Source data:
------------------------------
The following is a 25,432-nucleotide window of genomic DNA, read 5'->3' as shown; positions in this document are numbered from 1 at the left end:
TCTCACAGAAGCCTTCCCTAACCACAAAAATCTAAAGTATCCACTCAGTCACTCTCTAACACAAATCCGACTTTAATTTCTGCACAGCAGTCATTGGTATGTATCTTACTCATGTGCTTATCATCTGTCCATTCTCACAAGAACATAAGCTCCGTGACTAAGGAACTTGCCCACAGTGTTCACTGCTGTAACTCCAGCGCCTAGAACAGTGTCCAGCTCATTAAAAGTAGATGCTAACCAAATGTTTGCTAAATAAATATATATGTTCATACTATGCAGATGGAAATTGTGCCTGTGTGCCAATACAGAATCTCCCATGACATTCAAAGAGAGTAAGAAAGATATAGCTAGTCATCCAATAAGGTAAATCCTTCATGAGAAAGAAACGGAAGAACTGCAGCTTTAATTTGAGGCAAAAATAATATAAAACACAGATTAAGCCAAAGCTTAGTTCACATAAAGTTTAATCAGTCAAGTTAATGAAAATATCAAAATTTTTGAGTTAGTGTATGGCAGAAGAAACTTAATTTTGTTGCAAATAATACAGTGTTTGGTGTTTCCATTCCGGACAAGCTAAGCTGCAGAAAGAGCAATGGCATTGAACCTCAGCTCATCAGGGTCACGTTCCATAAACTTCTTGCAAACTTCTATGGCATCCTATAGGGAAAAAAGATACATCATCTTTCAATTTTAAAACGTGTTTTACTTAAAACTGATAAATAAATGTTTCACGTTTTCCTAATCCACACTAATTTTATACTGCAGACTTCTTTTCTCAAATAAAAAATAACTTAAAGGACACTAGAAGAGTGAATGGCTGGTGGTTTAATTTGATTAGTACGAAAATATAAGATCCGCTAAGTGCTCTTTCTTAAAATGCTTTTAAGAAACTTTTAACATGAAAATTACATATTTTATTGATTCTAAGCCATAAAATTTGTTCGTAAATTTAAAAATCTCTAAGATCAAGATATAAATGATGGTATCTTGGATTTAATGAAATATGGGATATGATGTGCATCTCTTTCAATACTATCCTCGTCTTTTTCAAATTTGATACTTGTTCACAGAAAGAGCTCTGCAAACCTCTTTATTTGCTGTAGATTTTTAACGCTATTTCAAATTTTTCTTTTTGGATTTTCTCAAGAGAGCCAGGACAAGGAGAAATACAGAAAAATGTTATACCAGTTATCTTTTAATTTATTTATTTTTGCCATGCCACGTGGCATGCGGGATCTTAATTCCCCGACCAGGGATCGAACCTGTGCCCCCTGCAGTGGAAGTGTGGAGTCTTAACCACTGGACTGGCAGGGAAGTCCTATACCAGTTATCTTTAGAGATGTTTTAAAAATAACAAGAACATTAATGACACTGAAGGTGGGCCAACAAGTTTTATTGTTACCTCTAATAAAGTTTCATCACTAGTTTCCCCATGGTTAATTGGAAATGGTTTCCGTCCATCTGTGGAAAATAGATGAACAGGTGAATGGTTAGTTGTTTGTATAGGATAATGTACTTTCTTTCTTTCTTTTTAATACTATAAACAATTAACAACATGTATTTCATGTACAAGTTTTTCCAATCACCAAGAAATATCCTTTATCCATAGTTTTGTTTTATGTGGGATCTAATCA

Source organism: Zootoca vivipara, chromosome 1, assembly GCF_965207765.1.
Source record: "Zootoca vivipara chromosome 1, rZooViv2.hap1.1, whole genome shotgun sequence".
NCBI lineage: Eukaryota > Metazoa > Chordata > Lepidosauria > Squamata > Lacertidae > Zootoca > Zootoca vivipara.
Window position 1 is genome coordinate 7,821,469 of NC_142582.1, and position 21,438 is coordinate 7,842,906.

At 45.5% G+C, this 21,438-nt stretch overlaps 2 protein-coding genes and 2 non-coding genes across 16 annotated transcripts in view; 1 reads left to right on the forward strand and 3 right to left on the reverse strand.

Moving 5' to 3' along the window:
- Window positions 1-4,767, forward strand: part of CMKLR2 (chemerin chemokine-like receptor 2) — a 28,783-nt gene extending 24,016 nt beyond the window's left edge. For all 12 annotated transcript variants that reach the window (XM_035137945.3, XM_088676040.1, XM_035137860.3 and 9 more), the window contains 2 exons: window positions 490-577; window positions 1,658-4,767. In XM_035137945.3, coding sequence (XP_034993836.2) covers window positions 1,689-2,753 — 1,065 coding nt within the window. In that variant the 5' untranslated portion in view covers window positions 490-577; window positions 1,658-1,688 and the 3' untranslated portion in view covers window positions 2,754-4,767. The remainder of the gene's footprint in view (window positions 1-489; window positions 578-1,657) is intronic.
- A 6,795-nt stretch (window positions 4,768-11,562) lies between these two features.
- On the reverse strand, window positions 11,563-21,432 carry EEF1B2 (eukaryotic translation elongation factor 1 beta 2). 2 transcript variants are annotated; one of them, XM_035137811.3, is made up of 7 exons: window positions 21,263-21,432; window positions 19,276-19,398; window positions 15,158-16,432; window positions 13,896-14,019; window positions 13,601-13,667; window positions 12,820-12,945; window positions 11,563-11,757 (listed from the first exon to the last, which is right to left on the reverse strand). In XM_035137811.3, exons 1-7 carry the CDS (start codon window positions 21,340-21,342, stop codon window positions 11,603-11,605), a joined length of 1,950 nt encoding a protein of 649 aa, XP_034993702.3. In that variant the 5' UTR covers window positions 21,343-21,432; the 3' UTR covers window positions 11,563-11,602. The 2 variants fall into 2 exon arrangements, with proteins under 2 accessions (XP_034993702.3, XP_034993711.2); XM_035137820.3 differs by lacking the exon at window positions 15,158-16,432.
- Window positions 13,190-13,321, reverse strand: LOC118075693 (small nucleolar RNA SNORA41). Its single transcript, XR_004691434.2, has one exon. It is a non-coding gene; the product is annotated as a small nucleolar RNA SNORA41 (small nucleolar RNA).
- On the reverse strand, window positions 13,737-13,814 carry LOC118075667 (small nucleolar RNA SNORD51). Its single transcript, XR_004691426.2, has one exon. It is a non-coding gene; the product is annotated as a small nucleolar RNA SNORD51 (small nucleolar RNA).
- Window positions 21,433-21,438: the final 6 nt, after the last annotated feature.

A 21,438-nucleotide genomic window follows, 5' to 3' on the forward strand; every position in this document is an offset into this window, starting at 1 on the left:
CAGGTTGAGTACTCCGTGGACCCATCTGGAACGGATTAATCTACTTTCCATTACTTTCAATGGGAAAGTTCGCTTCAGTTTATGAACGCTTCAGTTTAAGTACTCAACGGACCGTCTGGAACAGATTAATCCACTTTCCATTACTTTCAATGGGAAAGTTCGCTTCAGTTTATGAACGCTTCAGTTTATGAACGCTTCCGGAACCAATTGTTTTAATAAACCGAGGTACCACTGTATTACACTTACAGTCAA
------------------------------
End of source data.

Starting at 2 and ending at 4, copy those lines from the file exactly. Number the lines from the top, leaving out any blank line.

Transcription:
TCTCACAGAAGCCTTCCCTAACCACAAAAATCTAAAGTATCCACTCAGTCACTCTCTAACACAAATCCGACTTTAATTTCTGCACAGCAGTCATTGGTATGTATCTTACTCATGTGCTTATCATCTGTCCATTCTCACAAGAACATAAGCTCCGTGACTAAGGAACTTGCCCACAGTGTTCACTGCTGTAACTCCAGCGCCTAGAACAGTGTCCAGCTCATTAAAAGTAGATGCTAACCAAATGTTTGCTAAATAAATATATATGTTCATACTATGCAGATGGAAATTGTGCCTGTGTGCCAATACAGAATCTCCCATGACATTCAAAGAGAGTAAGAAAGATATAGCTAGTCATCCAATAAGGTAAATCCTTCATGAGAAAGAAACGGAAGAACTGCAGCTTTAATTTGAGGCAAAAATAATATAAAACACAGATTAAGCCAAAGCTTAGTTCACATAAAGTTTAATCAGTCAAGTTAATGAAAATATCAAAATTTTTGAGTTAGTGTATGGCAGAAGAAACTTAATTTTGTTGCAAATAATACAGTGTTTGGTGTTTCCATTCCGGACAAGCTAAGCTGCAGAAAGAGCAATGGCATTGAACCTCAGCTCATCAGGGTCACGTTCCATAAACTTCTTGCAAACTTCTATGGCATCCTATAGGGAAAAAAGATACATCATCTTTCAATTTTAAAACGTGTTTTACTTAAAACTGATAAATAAATGTTTCACGTTTTCCTAATCCACACTAATTTTATACTGCAGACTTCTTTTCTCAAATAAAAAATAACTTAAAGGACACTAGAAGAGTGAATGGCTGGTGGTTTAATTTGATTAGTACGAAAATATAAGATCCGCTAAGTGCTCTTTCTTAAAATGCTTTTAAGAAACTTTTAACATGAAAATTACATATTTTATTGATTCTAAGCCATAAAATTTGTTCGTAAATTTAAAAATCTCTAAGATCAAGATATAAATGATGGTATCTTGGATTTAATGAAATATGGGATATGATGTGCATCTCTTTCAATACTATCCTCGTCTTTTTCAAATTTGATACTTGTTCACAGAAAGAGCTCTGCAAACCTCTTTATTTGCTGTAGATTTTTAACGCTATTTCAAATTTTTCTTTTTGGATTTTCTCAAGAGAGCCAGGACAAGGAGAAATACAGAAAAATGTTATACCAGTTATCTTTTAATTTATTTATTTTTGCCATGCCACGTGGCATGCGGGATCTTAATTCCCCGACCAGGGATCGAACCTGTGCCCCCTGCAGTGGAAGTGTGGAGTCTTAACCACTGGACTGGCAGGGAAGTCCTATACCAGTTATCTTTAGAGATGTTTTAAAAATAACAAGAACATTAATGACACTGAAGGTGGGCCAACAAGTTTTATTGTTACCTCTAATAAAGTTTCATCACTAGTTTCCCCATGGTTAATTGGAAATGGTTTCCGTCCATCTGTGGAAAATAGATGAACAGGTGAATGGTTAGTTGTTTGTATAGGATAATGTACTTTCTTTCTTTCTTTTTAATACTATAAACAATTAACAACATGTATTTCATGTACAAGTTTTTCCAATCACCAAGAAATATCCTTTATCCATAGTTTTGTTTTATGTGGGATCTAATCA

Source organism: Zootoca vivipara, chromosome 1, assembly GCF_965207765.1.
Source record: "Zootoca vivipara chromosome 1, rZooViv2.hap1.1, whole genome shotgun sequence".